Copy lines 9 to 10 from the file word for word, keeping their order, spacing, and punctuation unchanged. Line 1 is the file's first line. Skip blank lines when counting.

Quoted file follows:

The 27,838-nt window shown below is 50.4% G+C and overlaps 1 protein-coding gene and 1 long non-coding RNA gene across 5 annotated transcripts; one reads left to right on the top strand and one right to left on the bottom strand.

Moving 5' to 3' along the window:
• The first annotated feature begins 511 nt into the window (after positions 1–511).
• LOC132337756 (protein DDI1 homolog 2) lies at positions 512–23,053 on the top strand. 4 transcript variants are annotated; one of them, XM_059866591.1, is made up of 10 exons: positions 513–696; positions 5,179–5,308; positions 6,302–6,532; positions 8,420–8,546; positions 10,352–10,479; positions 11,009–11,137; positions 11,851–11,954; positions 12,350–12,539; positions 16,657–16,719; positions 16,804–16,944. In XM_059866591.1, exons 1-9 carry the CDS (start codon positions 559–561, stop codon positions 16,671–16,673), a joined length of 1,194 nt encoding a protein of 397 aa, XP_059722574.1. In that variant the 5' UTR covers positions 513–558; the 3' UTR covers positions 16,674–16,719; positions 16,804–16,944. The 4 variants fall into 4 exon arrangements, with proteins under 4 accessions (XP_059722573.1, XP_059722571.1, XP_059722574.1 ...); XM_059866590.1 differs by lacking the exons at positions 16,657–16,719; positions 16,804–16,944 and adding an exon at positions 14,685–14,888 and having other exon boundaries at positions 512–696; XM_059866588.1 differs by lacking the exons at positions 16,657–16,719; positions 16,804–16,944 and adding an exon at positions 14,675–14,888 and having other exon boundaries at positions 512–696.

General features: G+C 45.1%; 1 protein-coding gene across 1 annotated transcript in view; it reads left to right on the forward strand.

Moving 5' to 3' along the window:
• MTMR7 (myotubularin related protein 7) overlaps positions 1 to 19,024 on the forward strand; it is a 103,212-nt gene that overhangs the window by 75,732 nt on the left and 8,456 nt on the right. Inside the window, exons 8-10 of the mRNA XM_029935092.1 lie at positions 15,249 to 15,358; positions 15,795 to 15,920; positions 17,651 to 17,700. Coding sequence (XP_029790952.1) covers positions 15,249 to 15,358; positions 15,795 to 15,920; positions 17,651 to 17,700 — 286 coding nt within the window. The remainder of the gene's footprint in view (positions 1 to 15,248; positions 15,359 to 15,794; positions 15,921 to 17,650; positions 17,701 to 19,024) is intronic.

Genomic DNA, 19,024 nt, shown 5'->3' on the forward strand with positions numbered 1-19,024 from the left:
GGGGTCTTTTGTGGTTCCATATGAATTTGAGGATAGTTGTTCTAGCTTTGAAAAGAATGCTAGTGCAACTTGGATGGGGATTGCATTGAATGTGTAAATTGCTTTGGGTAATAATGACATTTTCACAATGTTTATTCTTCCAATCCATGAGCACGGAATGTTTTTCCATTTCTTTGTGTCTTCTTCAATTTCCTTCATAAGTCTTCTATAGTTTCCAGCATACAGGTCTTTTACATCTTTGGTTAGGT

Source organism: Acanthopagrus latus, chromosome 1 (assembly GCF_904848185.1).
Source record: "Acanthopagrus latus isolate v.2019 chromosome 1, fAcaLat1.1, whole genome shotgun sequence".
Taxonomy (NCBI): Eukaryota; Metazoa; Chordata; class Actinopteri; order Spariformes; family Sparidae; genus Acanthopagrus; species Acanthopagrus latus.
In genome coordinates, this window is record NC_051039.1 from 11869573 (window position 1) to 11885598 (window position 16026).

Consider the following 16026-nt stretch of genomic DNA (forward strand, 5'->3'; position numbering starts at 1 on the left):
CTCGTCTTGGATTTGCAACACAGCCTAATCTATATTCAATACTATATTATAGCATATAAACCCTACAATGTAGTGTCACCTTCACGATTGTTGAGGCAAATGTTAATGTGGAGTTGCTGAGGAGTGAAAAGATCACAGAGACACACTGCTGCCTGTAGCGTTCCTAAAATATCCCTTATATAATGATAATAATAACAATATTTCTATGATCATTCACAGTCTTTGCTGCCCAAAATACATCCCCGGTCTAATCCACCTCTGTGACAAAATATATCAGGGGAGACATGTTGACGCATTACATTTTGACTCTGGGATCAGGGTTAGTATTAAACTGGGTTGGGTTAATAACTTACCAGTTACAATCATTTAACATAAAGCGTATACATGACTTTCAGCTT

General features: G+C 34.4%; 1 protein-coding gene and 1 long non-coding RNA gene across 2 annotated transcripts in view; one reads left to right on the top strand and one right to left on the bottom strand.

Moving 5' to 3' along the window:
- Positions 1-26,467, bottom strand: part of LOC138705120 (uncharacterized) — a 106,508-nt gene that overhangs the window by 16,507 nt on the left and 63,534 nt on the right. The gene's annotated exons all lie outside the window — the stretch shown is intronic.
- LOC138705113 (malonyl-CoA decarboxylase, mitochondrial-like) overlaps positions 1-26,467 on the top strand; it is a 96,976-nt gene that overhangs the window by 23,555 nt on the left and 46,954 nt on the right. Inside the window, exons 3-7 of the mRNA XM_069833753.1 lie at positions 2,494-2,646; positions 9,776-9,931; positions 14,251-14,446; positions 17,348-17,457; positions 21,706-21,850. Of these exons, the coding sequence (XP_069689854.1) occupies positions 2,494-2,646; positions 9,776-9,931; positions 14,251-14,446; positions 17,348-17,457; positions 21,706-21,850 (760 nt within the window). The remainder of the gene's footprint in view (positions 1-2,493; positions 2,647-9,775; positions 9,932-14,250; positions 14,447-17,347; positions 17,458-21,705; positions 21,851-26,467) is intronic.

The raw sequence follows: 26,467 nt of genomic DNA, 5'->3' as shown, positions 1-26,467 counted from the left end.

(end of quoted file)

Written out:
GGGGTCTTTTGTGGTTCCATATGAATTTGAGGATAGTTGTTCTAGCTTTGAAAAGAATGCTAGTGCAACTTGGATGGGGATTGCATTGAATGTGTAAATTGCTTTGGGTAATAATGACATTTTCACAATGTTTATTCTTCCAATCCATGAGCACGGAATGTTTTTCCATTTCTTTGTGTCTTCTTCAATTTCCTTCATAAGTCTTCTATAGTTTCCAGCATACAGGTCTTTTACATCTTTGGTTAGGT

Source organism: Acanthopagrus latus, chromosome 1 (assembly GCF_904848185.1).